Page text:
WASHINGTON — The Air Force Space Command will hold a tabletop exercise this week focused on the future of military launch facilities and how they can support growth in commercial space.
The exercise, to be held Nov. 5-7 in Chantilly, Virginia, is an effort by Air Force Space Command to gather ideas on how to transform the military’s launch ranges into multi-use national spaceports that can better accommodate national security, civil and commercial launch demands.
Representatives from the Federal Aviation Administration, NASA, the Department of Commerce and senior Air Force leaders are expected to participate, a spokesperson for Air Force Space Command (AFSPC) said in a statement to SpaceNews.
The interagency discussion on the future of the Air Force’s launch ranges follows a request for information that AFSPC posted on Sept. 12 asking for “Management and/or Operational Concepts for a National Spaceport with the spaceports collocated with the current Eastern and Western Ranges.” Responses were due Oct. 11.
The Eastern Range supports rocket launches from Cape Canaveral Air Force Station and Kennedy Space Center, Florida. The Western Range supports launch activities at Vandenberg Air Force Base, California. Both ranges are managed and regulated by the Air Force, whereas commercial spaceports are under the jurisdiction of the FAA.
The commander of Air Force Space Command Gen. John Raymond, who also runs U.S. Space Command, has called for investments in infrastructure and changes in how ranges are managed so they are more responsive to national security and economic demands for space launch.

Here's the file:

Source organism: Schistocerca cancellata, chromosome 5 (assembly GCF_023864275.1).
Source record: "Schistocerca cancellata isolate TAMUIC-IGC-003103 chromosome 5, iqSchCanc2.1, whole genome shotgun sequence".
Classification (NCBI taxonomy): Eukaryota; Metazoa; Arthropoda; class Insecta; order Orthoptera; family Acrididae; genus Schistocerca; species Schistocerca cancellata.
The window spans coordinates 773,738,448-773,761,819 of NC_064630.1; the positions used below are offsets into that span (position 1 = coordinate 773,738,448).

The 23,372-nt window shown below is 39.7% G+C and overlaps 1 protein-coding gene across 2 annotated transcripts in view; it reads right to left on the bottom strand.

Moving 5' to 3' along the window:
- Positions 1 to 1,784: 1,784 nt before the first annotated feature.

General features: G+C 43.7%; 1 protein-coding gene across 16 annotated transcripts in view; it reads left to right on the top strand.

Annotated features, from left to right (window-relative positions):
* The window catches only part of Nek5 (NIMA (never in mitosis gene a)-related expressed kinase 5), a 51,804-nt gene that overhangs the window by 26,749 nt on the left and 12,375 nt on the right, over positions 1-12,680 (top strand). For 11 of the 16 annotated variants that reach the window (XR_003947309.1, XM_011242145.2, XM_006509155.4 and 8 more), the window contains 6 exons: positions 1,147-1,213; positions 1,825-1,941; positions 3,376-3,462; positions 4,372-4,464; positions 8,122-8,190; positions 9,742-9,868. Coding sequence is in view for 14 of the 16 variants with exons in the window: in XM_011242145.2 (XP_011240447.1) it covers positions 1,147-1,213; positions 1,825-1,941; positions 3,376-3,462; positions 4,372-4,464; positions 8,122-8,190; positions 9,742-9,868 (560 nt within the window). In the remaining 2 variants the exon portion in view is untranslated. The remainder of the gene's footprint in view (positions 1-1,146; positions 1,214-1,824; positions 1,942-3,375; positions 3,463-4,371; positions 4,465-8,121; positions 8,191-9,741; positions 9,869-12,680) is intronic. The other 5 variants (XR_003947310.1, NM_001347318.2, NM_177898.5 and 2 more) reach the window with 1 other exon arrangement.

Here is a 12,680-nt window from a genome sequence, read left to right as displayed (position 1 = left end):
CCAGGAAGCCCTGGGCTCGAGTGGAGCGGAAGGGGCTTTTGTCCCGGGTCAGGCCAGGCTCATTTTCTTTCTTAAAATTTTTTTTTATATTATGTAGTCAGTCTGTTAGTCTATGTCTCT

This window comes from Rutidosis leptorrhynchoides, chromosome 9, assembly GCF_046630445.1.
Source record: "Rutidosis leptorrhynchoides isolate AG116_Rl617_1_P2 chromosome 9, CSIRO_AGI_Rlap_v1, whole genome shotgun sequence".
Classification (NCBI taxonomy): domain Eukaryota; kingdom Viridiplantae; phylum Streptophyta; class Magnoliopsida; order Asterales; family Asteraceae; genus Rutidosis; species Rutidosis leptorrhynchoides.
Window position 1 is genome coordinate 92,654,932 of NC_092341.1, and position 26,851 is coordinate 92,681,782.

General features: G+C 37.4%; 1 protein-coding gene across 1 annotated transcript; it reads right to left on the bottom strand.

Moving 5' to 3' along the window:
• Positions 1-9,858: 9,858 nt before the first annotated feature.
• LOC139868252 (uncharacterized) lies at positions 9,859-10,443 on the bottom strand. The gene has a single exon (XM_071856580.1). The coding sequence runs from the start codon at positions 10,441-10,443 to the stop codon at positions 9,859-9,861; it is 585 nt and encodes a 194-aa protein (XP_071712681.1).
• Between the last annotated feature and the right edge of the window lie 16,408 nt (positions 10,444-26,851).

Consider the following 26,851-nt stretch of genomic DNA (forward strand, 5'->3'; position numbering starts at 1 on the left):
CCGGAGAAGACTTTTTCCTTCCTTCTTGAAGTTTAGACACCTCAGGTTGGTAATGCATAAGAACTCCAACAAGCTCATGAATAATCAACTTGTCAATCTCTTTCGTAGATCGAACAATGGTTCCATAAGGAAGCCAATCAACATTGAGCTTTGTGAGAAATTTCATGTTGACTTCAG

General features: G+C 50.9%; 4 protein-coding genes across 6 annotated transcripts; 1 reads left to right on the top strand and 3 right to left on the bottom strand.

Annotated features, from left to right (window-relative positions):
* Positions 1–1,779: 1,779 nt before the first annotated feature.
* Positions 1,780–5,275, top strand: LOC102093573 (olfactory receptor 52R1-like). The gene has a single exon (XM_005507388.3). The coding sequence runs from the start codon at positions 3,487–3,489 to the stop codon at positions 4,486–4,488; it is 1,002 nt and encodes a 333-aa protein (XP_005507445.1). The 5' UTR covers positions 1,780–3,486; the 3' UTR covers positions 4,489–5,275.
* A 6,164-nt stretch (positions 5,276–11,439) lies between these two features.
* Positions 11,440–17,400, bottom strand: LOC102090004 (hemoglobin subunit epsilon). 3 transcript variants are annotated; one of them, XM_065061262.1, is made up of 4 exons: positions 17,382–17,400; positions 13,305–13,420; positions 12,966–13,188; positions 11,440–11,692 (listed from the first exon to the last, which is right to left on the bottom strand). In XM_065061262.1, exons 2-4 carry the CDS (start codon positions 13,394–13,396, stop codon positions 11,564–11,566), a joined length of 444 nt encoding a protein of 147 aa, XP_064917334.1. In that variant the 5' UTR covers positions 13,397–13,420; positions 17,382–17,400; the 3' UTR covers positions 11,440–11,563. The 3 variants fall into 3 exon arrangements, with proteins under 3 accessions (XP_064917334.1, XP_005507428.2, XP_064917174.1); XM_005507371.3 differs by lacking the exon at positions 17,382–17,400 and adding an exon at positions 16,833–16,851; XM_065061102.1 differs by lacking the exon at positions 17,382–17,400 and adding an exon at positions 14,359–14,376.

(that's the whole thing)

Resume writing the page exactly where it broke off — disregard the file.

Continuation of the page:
The RFI seeks ideas to “transform current ranges into flexible and agile sites utilized for both national security and commercial space launch missions,” the AFSPC spokesperson said. The tabletop exercise is intended to help “evolve our thinking about the future of the ranges and includes all current and potential future range users: commercial, civil, and DoD.”
According to Raymond’s vision, AFSPC can “preserve and advance national security interests through globally competitive ranges with capacity to support launch and test operations on demand,” the spokesperson said.
The responses to the RFI and the tabletop exercise are for information gathering, and no changes are expected in the organization or management of ranges at this point, the spokesperson said. “There is no established timeline for any transition, nor is AFSPC actively seeking vendors at this time. This is a thought exercise to better understand the gaps and seams that exists between the different agencies who would be involved.”
AFSPC is exploring all potential ideas on the subject, the spokesperson said. “The intent of the exercise is to help us understand how we might evolve to meet the growing demand for space launch resources on our ranges. At this time we cannot definitively say what would change because the details of the construct have not been determined.”
According to the RFI, “space launch ranges must evolve into globally competitive national spaceports that utilize agile and rapid acquisition methodologies, challenge stagnant policies, update governance documentation, and establish interagency agreements to meet future demands.”
Commercial activities will create a demand for greater access to these military facilities, said the RFI. “As the U.S. commercial space launch industry expands, the capabilities of our ranges will also need to expand to support and exploit the resulting increased launch throughput.”
The RFI asked for management concepts that address “scheduling, commodity management and resource management.”
Maj. Gen. Nina Armagno, director of space programs at the office of the assistant secretary of the Air Force for acquisition, said there is a growing realization that future launch ranges need to be responsive and flexible, like airports. “Still safe, but more like an airport,” she told SpaceNews.
A former commander of the 45th Space Wing and director of Eastern Range, Armagno, said that making ranges more responsive is not just about investments in modern infrastructure, but also regulatory changes that would help reduce the cost of launch.